Shooting, Not Crying: Reckoning with Violence in Prisoners of War, Homeland and Fauda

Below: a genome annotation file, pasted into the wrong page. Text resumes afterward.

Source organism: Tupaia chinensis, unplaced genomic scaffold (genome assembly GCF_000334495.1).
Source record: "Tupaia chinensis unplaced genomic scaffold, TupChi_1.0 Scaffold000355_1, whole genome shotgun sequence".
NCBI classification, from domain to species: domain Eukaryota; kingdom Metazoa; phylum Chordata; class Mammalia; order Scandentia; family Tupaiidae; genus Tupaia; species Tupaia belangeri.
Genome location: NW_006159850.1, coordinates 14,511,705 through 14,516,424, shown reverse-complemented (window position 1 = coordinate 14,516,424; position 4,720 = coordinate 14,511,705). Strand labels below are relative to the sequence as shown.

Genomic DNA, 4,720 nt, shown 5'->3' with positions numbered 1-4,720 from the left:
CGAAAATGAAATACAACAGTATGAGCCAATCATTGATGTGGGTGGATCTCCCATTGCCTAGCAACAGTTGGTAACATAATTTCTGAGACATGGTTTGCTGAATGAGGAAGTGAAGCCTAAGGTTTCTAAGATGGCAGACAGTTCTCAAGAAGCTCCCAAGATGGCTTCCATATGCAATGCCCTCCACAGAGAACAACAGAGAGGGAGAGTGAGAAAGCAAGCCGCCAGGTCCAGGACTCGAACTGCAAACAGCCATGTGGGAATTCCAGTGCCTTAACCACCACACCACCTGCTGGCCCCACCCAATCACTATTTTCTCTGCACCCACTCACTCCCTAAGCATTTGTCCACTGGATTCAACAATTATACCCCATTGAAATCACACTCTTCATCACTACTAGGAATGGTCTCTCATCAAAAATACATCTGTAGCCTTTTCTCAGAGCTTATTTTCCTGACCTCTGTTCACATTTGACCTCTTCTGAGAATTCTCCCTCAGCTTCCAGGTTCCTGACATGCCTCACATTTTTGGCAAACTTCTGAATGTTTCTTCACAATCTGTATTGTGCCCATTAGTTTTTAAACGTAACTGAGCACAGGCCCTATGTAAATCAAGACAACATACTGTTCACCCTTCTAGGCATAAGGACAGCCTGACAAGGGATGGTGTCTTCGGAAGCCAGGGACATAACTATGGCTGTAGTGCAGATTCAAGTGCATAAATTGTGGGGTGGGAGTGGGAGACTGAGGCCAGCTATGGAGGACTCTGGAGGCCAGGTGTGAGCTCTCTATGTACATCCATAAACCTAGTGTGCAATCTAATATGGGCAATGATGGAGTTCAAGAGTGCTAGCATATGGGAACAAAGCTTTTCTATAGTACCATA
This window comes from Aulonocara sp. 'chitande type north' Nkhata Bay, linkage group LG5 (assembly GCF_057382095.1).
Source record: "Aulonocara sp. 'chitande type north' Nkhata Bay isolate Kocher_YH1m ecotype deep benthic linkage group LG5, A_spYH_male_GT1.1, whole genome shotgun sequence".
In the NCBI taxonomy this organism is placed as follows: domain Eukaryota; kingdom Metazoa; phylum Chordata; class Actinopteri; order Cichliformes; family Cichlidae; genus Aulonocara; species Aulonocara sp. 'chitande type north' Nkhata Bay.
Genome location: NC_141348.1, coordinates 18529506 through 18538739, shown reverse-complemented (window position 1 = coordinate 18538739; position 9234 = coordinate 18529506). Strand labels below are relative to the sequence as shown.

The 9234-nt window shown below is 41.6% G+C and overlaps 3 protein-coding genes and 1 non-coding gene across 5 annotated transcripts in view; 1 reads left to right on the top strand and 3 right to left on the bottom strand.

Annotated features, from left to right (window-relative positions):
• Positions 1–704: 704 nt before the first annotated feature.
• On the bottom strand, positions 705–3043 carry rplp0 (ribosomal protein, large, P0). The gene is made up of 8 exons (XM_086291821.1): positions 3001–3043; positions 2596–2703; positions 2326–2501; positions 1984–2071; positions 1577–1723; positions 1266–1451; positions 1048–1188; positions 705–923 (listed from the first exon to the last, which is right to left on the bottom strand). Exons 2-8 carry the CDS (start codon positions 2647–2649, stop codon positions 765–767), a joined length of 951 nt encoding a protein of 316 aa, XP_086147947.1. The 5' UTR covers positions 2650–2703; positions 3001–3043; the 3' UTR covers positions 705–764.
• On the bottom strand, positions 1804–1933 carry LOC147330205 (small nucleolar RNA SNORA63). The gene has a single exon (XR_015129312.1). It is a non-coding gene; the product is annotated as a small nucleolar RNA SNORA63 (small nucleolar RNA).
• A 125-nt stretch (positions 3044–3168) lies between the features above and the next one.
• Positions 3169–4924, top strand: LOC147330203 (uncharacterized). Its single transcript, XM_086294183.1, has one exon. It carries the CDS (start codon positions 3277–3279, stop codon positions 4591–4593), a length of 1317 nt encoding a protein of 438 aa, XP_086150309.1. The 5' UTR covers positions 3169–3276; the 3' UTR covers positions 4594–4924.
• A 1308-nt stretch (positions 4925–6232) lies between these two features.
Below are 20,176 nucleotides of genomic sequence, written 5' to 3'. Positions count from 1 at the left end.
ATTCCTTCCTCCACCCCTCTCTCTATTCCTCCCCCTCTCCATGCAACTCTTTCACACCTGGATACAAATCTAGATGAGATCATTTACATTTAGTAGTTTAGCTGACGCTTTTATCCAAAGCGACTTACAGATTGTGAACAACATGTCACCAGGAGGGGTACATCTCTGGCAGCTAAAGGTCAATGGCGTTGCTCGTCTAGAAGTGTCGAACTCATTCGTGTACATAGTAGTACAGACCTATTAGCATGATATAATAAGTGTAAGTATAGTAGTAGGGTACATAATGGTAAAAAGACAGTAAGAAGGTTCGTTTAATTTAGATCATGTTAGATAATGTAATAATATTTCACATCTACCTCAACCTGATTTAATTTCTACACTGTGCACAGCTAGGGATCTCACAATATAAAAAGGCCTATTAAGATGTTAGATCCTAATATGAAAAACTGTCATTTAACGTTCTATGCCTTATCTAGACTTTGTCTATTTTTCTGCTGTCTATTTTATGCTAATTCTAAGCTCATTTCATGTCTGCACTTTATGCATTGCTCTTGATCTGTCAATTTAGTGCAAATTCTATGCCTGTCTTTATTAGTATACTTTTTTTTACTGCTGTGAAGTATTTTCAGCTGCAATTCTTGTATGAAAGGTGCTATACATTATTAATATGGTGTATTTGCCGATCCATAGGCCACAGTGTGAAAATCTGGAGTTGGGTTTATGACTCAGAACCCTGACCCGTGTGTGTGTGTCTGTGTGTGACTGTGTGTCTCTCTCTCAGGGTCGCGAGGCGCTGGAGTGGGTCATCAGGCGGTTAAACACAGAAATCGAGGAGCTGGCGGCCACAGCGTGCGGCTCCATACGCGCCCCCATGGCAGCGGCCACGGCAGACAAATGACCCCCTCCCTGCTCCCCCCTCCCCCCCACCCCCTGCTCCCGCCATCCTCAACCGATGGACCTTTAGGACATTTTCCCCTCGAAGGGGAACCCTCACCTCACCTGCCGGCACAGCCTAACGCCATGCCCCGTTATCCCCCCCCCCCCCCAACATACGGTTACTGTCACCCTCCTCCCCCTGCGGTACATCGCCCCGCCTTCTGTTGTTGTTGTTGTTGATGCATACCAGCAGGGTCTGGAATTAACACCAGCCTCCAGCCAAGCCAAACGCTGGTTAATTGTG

Israeli television series have received remarkable international acclaim in recent years. In this article, I examine the political implications of this success in terms of the West’s suspicious and hostile imagining of Islam, and the way in which the Jew – and the Israeli as the embodiment of a new Jew – performs the role of a liminal figure of mediation. I seek to unravel these tensions while arguing that during the last decade – a period defined by Prime Minister Benjamin Netanyahu’s rule – Israeli cultural representation experienced a significant paradigmatic shift exemplified in its unflinching confrontation with the violent reality of Jewish sovereign existence in the Middle East. In relinquishing the conventions of psychological-drama in its representations of the crises of conscience and moral dilemmas plaguing the warrior, Israeli culture rejected one of the symbols of its self-perception, that of “shooting and crying,” in favor of a blunter confrontation with its own violence. In this article I suggest an approach to reading classic literary texts (by S. Yizhar and Yehuda Amichai) and current televisual representations of political conflict and warfare that focuses particularly on the way these texts justify violence: either by portraying the warrior as a victim, or as an outcast possessing special sensitivities, or lastly, as the one who finally acts out the traumatic violence between Arabs and Jews by shooting, and this time, by shooting and killing.